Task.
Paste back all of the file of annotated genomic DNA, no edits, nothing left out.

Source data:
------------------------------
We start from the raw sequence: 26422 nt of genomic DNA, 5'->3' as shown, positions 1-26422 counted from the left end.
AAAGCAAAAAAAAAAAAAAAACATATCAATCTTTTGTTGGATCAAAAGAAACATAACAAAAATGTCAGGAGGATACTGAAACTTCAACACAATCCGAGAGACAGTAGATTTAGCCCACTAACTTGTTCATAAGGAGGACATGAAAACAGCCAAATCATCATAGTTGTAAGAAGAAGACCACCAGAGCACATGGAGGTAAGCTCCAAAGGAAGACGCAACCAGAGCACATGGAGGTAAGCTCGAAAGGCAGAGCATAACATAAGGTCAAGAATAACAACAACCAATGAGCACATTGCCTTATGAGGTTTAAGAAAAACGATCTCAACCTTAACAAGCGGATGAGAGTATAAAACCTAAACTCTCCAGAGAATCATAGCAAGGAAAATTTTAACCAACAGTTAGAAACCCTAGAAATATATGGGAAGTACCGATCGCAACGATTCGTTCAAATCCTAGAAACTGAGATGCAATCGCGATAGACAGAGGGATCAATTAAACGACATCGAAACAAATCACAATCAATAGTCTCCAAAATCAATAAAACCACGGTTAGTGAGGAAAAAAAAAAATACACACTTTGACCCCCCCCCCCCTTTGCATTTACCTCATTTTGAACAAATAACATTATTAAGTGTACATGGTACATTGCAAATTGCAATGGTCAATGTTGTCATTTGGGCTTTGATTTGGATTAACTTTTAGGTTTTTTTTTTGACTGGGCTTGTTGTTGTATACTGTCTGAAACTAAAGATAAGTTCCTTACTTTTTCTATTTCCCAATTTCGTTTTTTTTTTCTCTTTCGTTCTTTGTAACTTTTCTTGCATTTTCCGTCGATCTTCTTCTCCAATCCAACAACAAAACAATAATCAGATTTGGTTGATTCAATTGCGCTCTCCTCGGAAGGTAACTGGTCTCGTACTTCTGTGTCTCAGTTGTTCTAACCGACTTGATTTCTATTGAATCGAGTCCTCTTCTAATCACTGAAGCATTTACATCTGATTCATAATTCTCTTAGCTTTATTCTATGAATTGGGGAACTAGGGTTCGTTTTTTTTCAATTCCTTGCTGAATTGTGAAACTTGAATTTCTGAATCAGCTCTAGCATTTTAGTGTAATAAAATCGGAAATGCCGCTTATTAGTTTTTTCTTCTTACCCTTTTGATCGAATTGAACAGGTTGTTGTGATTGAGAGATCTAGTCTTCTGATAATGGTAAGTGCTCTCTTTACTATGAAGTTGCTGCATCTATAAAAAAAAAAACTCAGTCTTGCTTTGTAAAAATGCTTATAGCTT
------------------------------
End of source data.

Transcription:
We start from the raw sequence: 26422 nt of genomic DNA, 5'->3' as shown, positions 1-26422 counted from the left end.
AAAGCAAAAAAAAAAAAAAAACATATCAATCTTTTGTTGGATCAAAAGAAACATAACAAAAATGTCAGGAGGATACTGAAACTTCAACACAATCCGAGAGACAGTAGATTTAGCCCACTAACTTGTTCATAAGGAGGACATGAAAACAGCCAAATCATCATAGTTGTAAGAAGAAGACCACCAGAGCACATGGAGGTAAGCTCCAAAGGAAGACGCAACCAGAGCACATGGAGGTAAGCTCGAAAGGCAGAGCATAACATAAGGTCAAGAATAACAACAACCAATGAGCACATTGCCTTATGAGGTTTAAGAAAAACGATCTCAACCTTAACAAGCGGATGAGAGTATAAAACCTAAACTCTCCAGAGAATCATAGCAAGGAAAATTTTAACCAACAGTTAGAAACCCTAGAAATATATGGGAAGTACCGATCGCAACGATTCGTTCAAATCCTAGAAACTGAGATGCAATCGCGATAGACAGAGGGATCAATTAAACGACATCGAAACAAATCACAATCAATAGTCTCCAAAATCAATAAAACCACGGTTAGTGAGGAAAAAAAAAAATACACACTTTGACCCCCCCCCCCCTTTGCATTTACCTCATTTTGAACAAATAACATTATTAAGTGTACATGGTACATTGCAAATTGCAATGGTCAATGTTGTCATTTGGGCTTTGATTTGGATTAACTTTTAGGTTTTTTTTTTGACTGGGCTTGTTGTTGTATACTGTCTGAAACTAAAGATAAGTTCCTTACTTTTTCTATTTCCCAATTTCGTTTTTTTTTTCTCTTTCGTTCTTTGTAACTTTTCTTGCATTTTCCGTCGATCTTCTTCTCCAATCCAACAACAAAACAATAATCAGATTTGGTTGATTCAATTGCGCTCTCCTCGGAAGGTAACTGGTCTCGTACTTCTGTGTCTCAGTTGTTCTAACCGACTTGATTTCTATTGAATCGAGTCCTCTTCTAATCACTGAAGCATTTACATCTGATTCATAATTCTCTTAGCTTTATTCTATGAATTGGGGAACTAGGGTTCGTTTTTTTTCAATTCCTTGCTGAATTGTGAAACTTGAATTTCTGAATCAGCTCTAGCATTTTAGTGTAATAAAATCGGAAATGCCGCTTATTAGTTTTTTCTTCTTACCCTTTTGATCGAATTGAACAGGTTGTTGTGATTGAGAGATCTAGTCTTCTGATAATGGTAAGTGCTCTCTTTACTATGAAGTTGCTGCATCTATAAAAAAAAAAACTCAGTCTTGCTTTGTAAAAATGCTTATAGCTT